“Thoughts on Kindness”
By Nancy Weshkoff
Patanjali, often considered the father of yoga, designed the 8-part system on which yoga is practiced. The first of these 8 parts are entitled “Yamas”, and the very first “Yama” is called “Ahimsa”. Ahimsa teaches us to practice non-violence and be kind to ourselves and others. It is noteworthy that Ahimsa is first, well before “Asana” which is the practice of movement that many of us associate with attending a yoga class. Why is ahimsa so important that it comes first?
As a teacher, as well as the owner of Moonflower Yoga in Bellmore, NY, I see students every day as they come to the studio to learn and practice. As students enter the studio, I sometimes hear negative comments such as “I’m not flexible”, “I’m not strong”, “I’m too overweight”, “I’m too old”, etc. I always address these when I hear them. Where is our kindness to ourselves? It is sad that we often compare ourselves to touched-up, airbrushed images of the perfect body and try to emulate this.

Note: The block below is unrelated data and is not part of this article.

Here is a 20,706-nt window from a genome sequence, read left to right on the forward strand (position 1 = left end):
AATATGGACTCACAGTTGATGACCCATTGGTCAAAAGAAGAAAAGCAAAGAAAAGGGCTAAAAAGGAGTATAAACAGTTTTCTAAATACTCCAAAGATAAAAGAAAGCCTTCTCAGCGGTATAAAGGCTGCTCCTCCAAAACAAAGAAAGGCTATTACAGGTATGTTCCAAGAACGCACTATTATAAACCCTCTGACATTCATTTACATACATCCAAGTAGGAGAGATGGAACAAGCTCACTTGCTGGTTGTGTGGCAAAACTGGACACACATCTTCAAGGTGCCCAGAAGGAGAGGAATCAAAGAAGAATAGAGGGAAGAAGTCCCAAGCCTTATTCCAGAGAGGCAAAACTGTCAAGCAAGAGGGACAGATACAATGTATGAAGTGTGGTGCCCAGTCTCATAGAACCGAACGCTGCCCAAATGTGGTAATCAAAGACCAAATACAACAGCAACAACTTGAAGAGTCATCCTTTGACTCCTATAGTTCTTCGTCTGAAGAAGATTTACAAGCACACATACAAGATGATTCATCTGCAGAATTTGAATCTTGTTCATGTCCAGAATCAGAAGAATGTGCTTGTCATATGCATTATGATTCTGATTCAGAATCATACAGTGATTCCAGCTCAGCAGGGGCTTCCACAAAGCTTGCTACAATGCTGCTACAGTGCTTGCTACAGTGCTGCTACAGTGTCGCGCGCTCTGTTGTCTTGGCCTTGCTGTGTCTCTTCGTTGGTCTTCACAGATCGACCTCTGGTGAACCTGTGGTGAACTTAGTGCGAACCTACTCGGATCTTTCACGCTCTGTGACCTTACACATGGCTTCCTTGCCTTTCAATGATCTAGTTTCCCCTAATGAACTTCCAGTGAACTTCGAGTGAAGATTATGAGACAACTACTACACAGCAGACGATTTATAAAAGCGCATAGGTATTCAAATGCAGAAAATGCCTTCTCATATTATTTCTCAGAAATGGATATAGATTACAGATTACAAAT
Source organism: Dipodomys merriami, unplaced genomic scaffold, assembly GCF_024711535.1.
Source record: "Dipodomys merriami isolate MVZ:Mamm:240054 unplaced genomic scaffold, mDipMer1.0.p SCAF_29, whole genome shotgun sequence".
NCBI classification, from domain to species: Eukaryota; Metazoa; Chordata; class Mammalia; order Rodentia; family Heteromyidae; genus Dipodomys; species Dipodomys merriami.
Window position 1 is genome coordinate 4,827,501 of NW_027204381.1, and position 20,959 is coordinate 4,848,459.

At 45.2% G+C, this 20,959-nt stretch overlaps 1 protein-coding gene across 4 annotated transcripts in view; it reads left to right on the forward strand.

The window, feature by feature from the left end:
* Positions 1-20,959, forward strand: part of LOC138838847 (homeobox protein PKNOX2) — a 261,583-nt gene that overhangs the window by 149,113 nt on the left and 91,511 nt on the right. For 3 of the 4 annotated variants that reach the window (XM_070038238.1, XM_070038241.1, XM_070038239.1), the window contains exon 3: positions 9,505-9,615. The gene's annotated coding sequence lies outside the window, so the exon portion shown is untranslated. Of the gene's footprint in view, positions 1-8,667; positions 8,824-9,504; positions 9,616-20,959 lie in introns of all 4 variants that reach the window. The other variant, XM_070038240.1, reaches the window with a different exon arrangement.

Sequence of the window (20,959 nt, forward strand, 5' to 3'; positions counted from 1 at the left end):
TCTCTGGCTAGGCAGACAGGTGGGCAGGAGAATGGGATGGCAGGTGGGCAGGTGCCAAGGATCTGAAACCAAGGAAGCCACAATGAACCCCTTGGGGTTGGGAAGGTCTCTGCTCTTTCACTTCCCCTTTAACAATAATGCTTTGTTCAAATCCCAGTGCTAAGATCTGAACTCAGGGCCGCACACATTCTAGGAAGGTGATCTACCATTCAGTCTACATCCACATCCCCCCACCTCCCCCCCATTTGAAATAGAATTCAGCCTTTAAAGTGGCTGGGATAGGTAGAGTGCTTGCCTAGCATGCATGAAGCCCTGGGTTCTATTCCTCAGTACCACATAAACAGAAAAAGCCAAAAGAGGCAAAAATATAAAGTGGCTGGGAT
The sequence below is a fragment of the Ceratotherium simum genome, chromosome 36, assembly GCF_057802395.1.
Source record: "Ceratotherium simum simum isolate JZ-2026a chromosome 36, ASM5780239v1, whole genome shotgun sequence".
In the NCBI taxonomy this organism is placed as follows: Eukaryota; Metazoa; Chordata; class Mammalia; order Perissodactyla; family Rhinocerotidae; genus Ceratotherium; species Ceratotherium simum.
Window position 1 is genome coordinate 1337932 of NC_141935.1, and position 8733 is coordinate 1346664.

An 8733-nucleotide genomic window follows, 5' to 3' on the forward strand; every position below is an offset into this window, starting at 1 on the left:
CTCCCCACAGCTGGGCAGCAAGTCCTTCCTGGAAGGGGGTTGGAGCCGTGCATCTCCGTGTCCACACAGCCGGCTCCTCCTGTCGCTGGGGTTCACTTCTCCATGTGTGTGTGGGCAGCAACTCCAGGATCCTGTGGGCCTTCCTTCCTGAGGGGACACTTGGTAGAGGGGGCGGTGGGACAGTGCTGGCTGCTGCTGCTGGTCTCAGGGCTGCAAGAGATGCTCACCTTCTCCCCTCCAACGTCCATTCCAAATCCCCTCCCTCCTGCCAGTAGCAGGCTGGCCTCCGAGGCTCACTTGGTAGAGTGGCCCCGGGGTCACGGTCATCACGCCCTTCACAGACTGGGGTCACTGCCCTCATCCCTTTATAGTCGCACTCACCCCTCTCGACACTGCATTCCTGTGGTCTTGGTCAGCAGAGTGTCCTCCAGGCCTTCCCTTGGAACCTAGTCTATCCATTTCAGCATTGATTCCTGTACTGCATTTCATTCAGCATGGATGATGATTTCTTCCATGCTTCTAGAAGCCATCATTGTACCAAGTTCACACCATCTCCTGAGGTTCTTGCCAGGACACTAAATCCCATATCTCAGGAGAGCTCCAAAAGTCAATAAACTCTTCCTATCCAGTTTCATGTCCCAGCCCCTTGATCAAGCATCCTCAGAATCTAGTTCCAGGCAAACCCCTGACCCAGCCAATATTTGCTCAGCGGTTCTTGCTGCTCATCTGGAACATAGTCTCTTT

It is so important that we be “present” and be the very best that we can be in that particular moment. It doesn’t matter that you are size 14 instead of size 2 or that you haven’t developed enough flexibility to touch your toes. The fact that you are in a yoga class and working towards being stronger and more flexible, learning how to breathe more fully and deeply, and sharing in a practice with others is a wonderful thing. Be kind to yourself as you practice and focus on positive things.
And a funny thing happens when we start to be kind to ourselves. When we are kind to ourselves, we can then be kind to others. Just think of the possibilities if the world experienced a little more kindness each day…